Far Cry 5
Developed by: Ubisoft Montreal, Ubisoft Toronto
Published by: Ubisoft
Available on: PC, PlayStation 4, Xbox One
For over a decade, the Far Cry series has been known for sending players to locations that would seem exotic to all but the most globetrotting Westerner: the savannah, the tropics, the Himalayas. Even without placing too much stock in the political wink-winks that date “Far Cry 5” as a product of the Trump Era, there is something ironic about setting the new game in Montana. Without taking anything away from the majestic beauty of Big Sky Country, it would seem that the game’s Canadian developers have capitalized on the fact that the United States has come to be seen as an increasingly bewildering place in the eyes of the rest of the world.
One needn’t advance beyond the opening scenes of “Far Cry 5” to see an example of the kind of cocksure American that makes life hard on everyone around him. After a heavily armed millennial cult takes over the fictional Hope County players find themselves in the role of a junior deputy who has been dispatched on a mission along with the county sheriff, two other deputies, and a U.S. Marshal to investigate the situation. As the delegation makes their way in a helicopter to one of the cult’s compounds, the sheriff prevails upon the Marshall to rethink the plausibility of swooping in and apprehending Joseph Seed, the self-styled prophet who leads the Project of Eden’s Gate. Shrugging off his advice, the swaggering Marshall tells the sheriff to chill and look forward to seeing his name in the paper.
At the compound, the group makes its way past a number of grizzled, weapons-bearing cult members into a church where they find Joseph Seed telling his congregation that the anticipated moment is upon them. The Marshall serves Joseph a warrant for his arrest then directs you to cuff him. Though you and your co-workers are successful in getting Joseph back on the chopper, his followers fling themselves on the ascending vehicle, and even into its rotating blades, causing it to crash. Joseph’s followers collect him from the wreckage and seize some of your companions as well. After you manage your escape from the compound, the game opens up. Exploring the neighboring areas leads to the familiar accumulation of icons on the map as the game unfurls scores of story missions, side missions, treasure hunts and the like.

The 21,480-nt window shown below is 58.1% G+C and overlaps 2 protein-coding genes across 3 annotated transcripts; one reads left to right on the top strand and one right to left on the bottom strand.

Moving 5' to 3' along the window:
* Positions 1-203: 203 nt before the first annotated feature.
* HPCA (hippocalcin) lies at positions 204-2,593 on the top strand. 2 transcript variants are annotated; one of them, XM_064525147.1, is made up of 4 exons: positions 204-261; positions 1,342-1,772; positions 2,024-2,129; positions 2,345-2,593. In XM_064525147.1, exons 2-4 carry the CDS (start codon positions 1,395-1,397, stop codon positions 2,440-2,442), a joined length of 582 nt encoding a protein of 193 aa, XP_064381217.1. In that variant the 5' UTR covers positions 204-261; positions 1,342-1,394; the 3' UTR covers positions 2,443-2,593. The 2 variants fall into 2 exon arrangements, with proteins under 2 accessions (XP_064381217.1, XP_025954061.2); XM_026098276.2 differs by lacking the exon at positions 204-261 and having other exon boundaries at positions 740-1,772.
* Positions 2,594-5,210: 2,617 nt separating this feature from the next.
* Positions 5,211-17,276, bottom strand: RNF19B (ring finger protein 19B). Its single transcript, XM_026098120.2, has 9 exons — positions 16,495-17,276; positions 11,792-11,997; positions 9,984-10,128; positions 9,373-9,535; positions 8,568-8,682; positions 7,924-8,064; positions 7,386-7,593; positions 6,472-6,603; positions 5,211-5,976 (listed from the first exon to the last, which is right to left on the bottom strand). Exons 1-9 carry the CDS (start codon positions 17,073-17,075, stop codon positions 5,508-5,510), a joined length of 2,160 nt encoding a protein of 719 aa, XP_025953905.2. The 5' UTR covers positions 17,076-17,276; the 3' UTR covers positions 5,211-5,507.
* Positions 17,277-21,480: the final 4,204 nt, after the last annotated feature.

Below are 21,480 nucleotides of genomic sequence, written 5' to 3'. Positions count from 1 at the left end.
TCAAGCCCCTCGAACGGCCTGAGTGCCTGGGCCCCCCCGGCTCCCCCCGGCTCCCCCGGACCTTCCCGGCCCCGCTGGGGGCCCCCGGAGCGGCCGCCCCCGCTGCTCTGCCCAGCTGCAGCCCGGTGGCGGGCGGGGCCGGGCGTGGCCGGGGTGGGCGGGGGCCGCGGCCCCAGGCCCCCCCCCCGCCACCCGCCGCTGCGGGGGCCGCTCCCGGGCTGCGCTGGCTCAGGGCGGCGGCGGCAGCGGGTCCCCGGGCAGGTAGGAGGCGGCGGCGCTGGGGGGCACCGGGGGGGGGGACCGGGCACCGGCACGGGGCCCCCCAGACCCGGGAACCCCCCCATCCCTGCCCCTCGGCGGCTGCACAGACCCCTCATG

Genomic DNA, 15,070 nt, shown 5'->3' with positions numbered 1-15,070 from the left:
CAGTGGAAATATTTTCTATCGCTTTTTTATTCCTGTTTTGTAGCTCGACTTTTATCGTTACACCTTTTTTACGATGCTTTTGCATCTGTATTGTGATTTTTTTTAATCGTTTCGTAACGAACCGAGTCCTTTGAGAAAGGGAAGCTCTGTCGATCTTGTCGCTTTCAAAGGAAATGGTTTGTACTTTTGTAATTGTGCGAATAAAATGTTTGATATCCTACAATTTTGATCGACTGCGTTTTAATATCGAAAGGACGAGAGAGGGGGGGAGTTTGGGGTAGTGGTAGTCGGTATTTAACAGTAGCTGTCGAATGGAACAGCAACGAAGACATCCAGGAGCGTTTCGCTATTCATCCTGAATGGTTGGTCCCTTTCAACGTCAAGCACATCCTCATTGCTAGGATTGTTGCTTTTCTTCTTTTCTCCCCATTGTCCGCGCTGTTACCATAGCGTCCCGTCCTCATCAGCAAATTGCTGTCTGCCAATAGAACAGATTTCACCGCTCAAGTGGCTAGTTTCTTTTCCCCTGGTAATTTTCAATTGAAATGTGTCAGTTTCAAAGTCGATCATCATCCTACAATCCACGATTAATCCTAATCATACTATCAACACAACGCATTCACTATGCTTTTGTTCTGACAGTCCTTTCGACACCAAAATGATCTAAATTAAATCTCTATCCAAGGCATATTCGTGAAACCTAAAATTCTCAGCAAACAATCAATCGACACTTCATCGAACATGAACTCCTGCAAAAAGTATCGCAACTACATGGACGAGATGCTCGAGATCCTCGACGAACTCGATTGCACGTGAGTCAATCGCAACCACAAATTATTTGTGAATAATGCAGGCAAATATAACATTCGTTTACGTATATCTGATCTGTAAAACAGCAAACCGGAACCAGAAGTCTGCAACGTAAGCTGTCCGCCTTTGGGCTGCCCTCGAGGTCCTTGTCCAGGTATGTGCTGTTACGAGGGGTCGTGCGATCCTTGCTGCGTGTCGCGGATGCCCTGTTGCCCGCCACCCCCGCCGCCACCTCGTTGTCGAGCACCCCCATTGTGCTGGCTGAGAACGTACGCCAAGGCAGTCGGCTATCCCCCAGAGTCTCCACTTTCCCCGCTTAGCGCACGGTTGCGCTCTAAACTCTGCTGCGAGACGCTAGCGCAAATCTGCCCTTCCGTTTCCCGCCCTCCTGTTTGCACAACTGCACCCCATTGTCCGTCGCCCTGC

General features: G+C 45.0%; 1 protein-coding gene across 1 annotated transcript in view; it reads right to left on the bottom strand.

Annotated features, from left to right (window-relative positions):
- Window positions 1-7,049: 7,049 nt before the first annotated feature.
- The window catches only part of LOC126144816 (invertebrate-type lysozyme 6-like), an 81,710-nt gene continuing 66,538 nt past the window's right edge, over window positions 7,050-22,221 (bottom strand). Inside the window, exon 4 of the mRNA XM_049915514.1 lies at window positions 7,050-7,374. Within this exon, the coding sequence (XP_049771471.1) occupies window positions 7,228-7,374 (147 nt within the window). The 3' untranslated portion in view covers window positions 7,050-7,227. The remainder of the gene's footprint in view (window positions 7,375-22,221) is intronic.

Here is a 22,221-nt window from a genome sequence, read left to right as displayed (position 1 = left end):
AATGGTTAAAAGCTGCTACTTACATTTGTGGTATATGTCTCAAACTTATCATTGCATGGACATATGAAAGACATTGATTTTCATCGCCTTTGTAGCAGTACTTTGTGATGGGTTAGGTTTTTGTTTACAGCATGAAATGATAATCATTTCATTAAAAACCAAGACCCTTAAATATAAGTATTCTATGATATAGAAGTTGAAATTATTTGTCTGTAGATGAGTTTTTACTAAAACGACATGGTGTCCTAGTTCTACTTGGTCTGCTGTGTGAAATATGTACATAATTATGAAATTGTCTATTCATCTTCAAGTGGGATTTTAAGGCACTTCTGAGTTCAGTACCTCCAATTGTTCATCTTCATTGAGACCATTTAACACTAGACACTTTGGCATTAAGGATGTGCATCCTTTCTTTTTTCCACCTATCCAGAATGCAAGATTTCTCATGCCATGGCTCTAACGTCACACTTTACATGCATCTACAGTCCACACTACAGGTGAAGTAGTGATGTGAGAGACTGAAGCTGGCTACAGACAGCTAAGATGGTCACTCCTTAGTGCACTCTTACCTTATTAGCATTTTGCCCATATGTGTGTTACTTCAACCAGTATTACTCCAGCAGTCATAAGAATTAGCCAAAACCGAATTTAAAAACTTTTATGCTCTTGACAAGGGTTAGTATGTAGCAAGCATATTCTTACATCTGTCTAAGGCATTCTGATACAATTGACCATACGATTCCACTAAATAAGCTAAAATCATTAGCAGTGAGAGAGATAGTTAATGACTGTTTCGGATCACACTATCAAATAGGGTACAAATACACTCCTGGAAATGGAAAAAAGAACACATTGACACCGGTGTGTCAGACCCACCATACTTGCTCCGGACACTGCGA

If you’ve played any of the previous Far Cry games, the overall structure of the new one will appear deeply familiar. Here, too, is another beautiful landscape populated by wild animals that’s riven by man-made violence orchestrated by fanatics who try to pull you into their madness. Their efforts lead to a number of trippy scenes the likes of which are a signature of the series.
Assisting Joseph in his task of preparing his flock for a new dispensation are his older brother Jacob, his younger brother John, and their adopted sister Faith. All of the Seed siblings are deranged in their own ways. While Joseph believes that God chats with him, John extols the virtues of strength, aggression, and ascetic resilience. Periodically through the game his minions capture you and force you to participate in a ritual. As Jacob exhorts you to “cull the herd,” you must sprint through a series of rooms, killing people as efficiently as possible, before a timer runs out.
Jacob is clearly coded as a militaristic spirit run amok while John’s pathology stems from a twisted form of positive-thinking. Like a motivational speaker, John is all about getting people to say, “Yes!” For him, pain is an instrument to be used in the service of enticing people to zealously embrace the doctrines of Eden’s Gate. As for Faith, a former junkie, she pushes a better-living-through-chemistry agenda by overseeing the sect’s massive drugging operation that pumps people full of a proprietary substance called Bliss, which basically turns them into zombies. Walk through the flowers used to cultivate the drug and you’ll notice things get a little blurry and colorful. I always looked forward to getting shot up with Bliss by one of Faith’s people because the hallucinations make for a great change of pace.
There is an option for co-op in the game, though only the host receives credit for story missions (both players can still earn experience points and trophies.) Alas, I didn’t realize that when I played the game one afternoon with another writer so I had to do a few missions over. With levity in his voice, my friend pleaded with me not to write another one of those articles that lament that “Far Cry 5’ fails to seriously grapple with the rise of militant Christianity in America or whatever. I later told him he had nothing to worry about. Some formulas work well until they don’t. To my surprise, I still enjoy Far Cry’s particular blend of lush environments, fluid combat, and crazy happenings — like hunting a wolverine, then stumbling into a firefight full of exploding vehicles, or crashing a helicopter into an airplane and nabbing a trophy in the process (“Squash and Run”).
Sure, there is a character who talks about “libtards” and making places great again, and during one cutscene, Joseph Seed stares and asks if you can’t feel the end is near because of who is in charge. Personally, I find nothing surprising about a mass market product signaling to the politics of the time. It’s silly, however, to look toward “Far Cry 5” for insight into the political travails of the world. Its political commentary runs as deep as listening to one of the game’s villains cite streaming media as one of the world’s ills. If anything, the game is a reflection of the current moment, not a way forward. But it is enjoyable all the same.
Christopher Byrd is a Brooklyn-based writer. His work has appeared in the New York Times Book Review, The New Yorker and elsewhere. Follow him on Twitter @Chris_Byrd.
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